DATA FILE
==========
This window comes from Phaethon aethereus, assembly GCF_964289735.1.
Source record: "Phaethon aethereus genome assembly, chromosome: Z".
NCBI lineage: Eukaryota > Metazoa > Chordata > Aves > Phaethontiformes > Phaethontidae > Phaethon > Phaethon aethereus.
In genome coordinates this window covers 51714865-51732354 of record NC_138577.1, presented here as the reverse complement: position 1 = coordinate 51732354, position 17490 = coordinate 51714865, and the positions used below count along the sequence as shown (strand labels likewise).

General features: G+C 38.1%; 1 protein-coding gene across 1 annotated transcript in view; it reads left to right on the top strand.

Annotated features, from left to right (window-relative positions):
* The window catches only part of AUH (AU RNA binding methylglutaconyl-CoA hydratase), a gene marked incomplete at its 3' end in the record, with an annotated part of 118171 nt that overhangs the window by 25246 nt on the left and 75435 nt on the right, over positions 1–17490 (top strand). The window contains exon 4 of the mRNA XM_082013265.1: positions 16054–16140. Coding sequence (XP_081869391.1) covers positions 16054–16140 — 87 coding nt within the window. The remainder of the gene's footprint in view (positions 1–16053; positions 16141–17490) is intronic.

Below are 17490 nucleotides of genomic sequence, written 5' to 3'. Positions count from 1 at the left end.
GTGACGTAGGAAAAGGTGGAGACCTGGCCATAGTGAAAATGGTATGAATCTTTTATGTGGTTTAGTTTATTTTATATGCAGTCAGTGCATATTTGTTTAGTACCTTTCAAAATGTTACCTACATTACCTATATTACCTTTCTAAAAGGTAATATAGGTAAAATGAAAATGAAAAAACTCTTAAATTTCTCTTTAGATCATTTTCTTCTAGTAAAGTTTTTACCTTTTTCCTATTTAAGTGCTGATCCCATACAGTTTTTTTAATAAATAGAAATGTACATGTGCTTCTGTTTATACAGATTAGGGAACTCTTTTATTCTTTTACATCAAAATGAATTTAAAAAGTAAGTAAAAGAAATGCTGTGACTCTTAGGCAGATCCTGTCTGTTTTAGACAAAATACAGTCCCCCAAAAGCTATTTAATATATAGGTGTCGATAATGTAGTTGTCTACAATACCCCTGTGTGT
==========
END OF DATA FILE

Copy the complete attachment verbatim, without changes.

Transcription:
This window comes from Phaethon aethereus, assembly GCF_964289735.1.
Source record: "Phaethon aethereus genome assembly, chromosome: Z".
NCBI lineage: Eukaryota > Metazoa > Chordata > Aves > Phaethontiformes > Phaethontidae > Phaethon > Phaethon aethereus.
In genome coordinates this window covers 51714865-51732354 of record NC_138577.1, presented here as the reverse complement: position 1 = coordinate 51732354, position 17490 = coordinate 51714865, and the positions used below count along the sequence as shown (strand labels likewise).

General features: G+C 38.1%; 1 protein-coding gene across 1 annotated transcript in view; it reads left to right on the top strand.

Annotated features, from left to right (window-relative positions):
* The window catches only part of AUH (AU RNA binding methylglutaconyl-CoA hydratase), a gene marked incomplete at its 3' end in the record, with an annotated part of 118171 nt that overhangs the window by 25246 nt on the left and 75435 nt on the right, over positions 1–17490 (top strand). The window contains exon 4 of the mRNA XM_082013265.1: positions 16054–16140. Coding sequence (XP_081869391.1) covers positions 16054–16140 — 87 coding nt within the window. The remainder of the gene's footprint in view (positions 1–16053; positions 16141–17490) is intronic.

Below are 17490 nucleotides of genomic sequence, written 5' to 3'. Positions count from 1 at the left end.
GTGACGTAGGAAAAGGTGGAGACCTGGCCATAGTGAAAATGGTATGAATCTTTTATGTGGTTTAGTTTATTTTATATGCAGTCAGTGCATATTTGTTTAGTACCTTTCAAAATGTTACCTACATTACCTATATTACCTTTCTAAAAGGTAATATAGGTAAAATGAAAATGAAAAAACTCTTAAATTTCTCTTTAGATCATTTTCTTCTAGTAAAGTTTTTACCTTTTTCCTATTTAAGTGCTGATCCCATACAGTTTTTTTAATAAATAGAAATGTACATGTGCTTCTGTTTATACAGATTAGGGAACTCTTTTATTCTTTTACATCAAAATGAATTTAAAAAGTAAGTAAAAGAAATGCTGTGACTCTTAGGCAGATCCTGTCTGTTTTAGACAAAATACAGTCCCCCAAAAGCTATTTAATATATAGGTGTCGATAATGTAGTTGTCTACAATACCCCTGTGTGT